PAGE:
Augmented Reality (AR) is a technology that connects the real world, most commonly recorded by camera lenses, with 3D imaging. The history of AR dates back to 1968, but it was the 21st century that brought considerable progress in the development of AR. With the ability to interact in real time and freedom of movement in three dimensions, this technology is often used in entertainment, but also in medicine, aviation and automotive industries. The Augmented Reality also can be used in other fields of industry, to improve tools and machines, and to increase their efficiency.
Augmented Reality enriches the real world with additional, contextual information. Such solutions have been used for many years in industrial applications. Thanks to the AR technology AR users working on complex systems can thoroughly review the complex components of individual tools or take a closer look at the given stage of the manufacturing process. In the case of complicated manual work, the data glasses allow users to keep the hands free and use the updated information that appears in the glasses (e.g. sudden jumps or drops in temperature or pressure) to respond to them in time. The device can also detect airborne contaminants, display relevant parameters of the environment, and suggest appropriate reactions.
Data glasses are not a new invention – for years large, heavy, covering most of the face models have been used. However, the standard size of the eyepiece does not always work in the industry. Working in hard conditions requires engineers to wear appropriate clothing – a protective suit and a helmet with a mask to protect face from the external factors.
The advantages of using AR technology in the industry and the need to combine the data glasses and a special helmet inclined Professor Rigo Herold, a German researcher working on developing AR technology as well as on the design of data glasses, to look for alternative rims for electronic eyepieces.
The requirements were high – the rims had to be lightweight but quite precise, to be able to set all the necessary elements in. Resistance to high temperatures and durability, were also important factors, especially in the case of people exposed to harmful substances. From the outset 3D printing seemed to be the best solution, but choosing the right technology required a lot of testing.
Data glasses are composed of complex, precisely positioned optical components – among other sensors and mirrors. To ensure uninterrupted sharpness of the virtual image, all optical components must be set in with the highest precision. The filaments used in the early data glasses printed in 3D technology were not accurate enough, says Professor Herold.
It turned out that the optimum parameters are guaranteed by SLS 3D printing (laser powder sintering). Originally, Rigo Herold used a service provider to print the ordered parts. However, the use of such services unnecessarily lengthened the process of project implementation.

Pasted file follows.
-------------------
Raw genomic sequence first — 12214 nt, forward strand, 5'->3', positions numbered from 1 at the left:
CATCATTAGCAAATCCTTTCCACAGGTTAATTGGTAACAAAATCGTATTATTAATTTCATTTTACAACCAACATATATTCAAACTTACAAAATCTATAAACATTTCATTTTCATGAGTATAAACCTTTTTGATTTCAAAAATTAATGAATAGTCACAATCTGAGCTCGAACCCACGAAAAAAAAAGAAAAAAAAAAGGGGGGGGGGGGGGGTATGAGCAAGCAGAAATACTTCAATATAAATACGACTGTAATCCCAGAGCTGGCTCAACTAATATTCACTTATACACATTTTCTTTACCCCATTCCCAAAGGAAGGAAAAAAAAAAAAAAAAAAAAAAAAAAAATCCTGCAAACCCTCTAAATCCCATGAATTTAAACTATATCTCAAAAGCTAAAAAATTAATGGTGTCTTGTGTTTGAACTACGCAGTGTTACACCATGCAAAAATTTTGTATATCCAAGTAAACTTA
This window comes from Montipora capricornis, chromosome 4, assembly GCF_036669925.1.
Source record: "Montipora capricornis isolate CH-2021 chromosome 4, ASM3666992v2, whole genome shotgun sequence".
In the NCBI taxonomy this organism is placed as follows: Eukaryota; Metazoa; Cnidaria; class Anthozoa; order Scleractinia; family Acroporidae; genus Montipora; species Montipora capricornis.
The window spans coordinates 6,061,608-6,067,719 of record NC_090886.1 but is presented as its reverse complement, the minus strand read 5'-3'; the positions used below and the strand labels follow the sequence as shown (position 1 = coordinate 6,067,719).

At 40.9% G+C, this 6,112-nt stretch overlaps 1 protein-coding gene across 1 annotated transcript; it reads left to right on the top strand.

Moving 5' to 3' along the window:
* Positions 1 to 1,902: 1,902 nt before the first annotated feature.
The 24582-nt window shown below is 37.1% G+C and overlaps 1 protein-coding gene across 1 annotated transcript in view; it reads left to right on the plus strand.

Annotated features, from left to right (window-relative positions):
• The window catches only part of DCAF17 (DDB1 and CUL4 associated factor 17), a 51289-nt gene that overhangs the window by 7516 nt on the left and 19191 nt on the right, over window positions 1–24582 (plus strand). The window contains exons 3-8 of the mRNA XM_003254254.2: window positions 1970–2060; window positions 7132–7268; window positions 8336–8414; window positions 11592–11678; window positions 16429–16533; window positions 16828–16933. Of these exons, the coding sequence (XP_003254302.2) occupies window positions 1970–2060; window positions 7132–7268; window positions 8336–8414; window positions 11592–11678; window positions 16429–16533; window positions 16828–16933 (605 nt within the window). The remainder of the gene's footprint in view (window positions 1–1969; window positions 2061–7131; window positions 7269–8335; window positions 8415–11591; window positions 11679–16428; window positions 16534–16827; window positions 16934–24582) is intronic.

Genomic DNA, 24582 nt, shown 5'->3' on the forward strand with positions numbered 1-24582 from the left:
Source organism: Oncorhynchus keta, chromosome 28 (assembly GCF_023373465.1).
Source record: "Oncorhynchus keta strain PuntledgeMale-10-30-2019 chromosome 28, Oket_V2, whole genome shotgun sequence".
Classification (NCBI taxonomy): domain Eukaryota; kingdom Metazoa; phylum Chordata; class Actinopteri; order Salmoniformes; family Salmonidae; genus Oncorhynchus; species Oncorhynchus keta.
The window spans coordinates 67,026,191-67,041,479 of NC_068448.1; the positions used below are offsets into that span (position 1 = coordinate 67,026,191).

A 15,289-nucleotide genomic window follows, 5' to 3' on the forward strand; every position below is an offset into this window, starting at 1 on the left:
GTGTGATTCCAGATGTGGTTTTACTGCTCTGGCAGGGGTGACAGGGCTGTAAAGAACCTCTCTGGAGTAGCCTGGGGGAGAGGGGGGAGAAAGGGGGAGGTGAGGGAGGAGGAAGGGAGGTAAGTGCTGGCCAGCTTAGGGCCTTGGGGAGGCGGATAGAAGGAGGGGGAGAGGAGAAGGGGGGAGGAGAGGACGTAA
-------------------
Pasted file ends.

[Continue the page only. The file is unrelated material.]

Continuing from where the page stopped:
The solution to this problem, both for practical and economic reasons, was the Sinterit Lisa desktop printer. The equipment capabilities have been confirmed by the quality of SLS prints (their durability, precision, and resistance to external factors), and have allowed full freedom of creation. Elements that did not need additional assembly, printed without support structures, worked out in the production of “smart glasses.” Due to the industrial purpose of the data glasses, it was also important to print on the Lisa printer both short series of identical, small products and tailored-made items for future users.
The capabilities offered by SLS made it possible to design a device that can be directly mounted on a helmet or separately adjusted to be used simultaneously with other necessary equipment. The SLS technology, which guarantees full freedom of creation, worked out perfectly in the case of such diversity of demand for individual modules.
Data glasses printed with SLS Sinterit Lisa printers have a number of additional benefits that make them much more convenient and practical than using the well-known large AR goggles. Extremely important for the industrial version of the eyewear is the shock resistance and flexibility in combination with many of the protective components (glasses/mask, helmet and sound-isolating earphones).
The lightness of the material used for print guarantees comfort not only for those who intend to use glasses for advanced work in factories. Data glasses printed with Lisa printer are also suitable for use by deaf people.
When using the glasses in the cinema they can watch movies (even in their native language) with specially prepared and visible only within AR technology subtitles. Apps related to the augmented reality are also increasingly used in tourism (enriching walks in museums or city streets) or in entertainment, reaching a very wide audience – as the global hit of last year – Pokemon Go game.
Printing the glasses on the desktop printer brought the possibility of their fast production, also on individual orders. Such projects prove that it is worth looking for new solutions and implementing them in the immediate surrounding. It is possible with the help of small desktop devices such as Sinterit. Transferring professional industrial printing onto a desk shortens the distance between the designer and the production so that all processes have a chance to run even faster.
Now, when Sinterit is offering its ready-to-use SLS 3D printer (fitting even average desktops) at the best price on the market, it’s worth considering to move the entire project together with prototyping and production to companies. Accelerating development through the direct realization of ideas guarantees the success. Just think what else you can print and, as if using the data glasses, further expand your reality.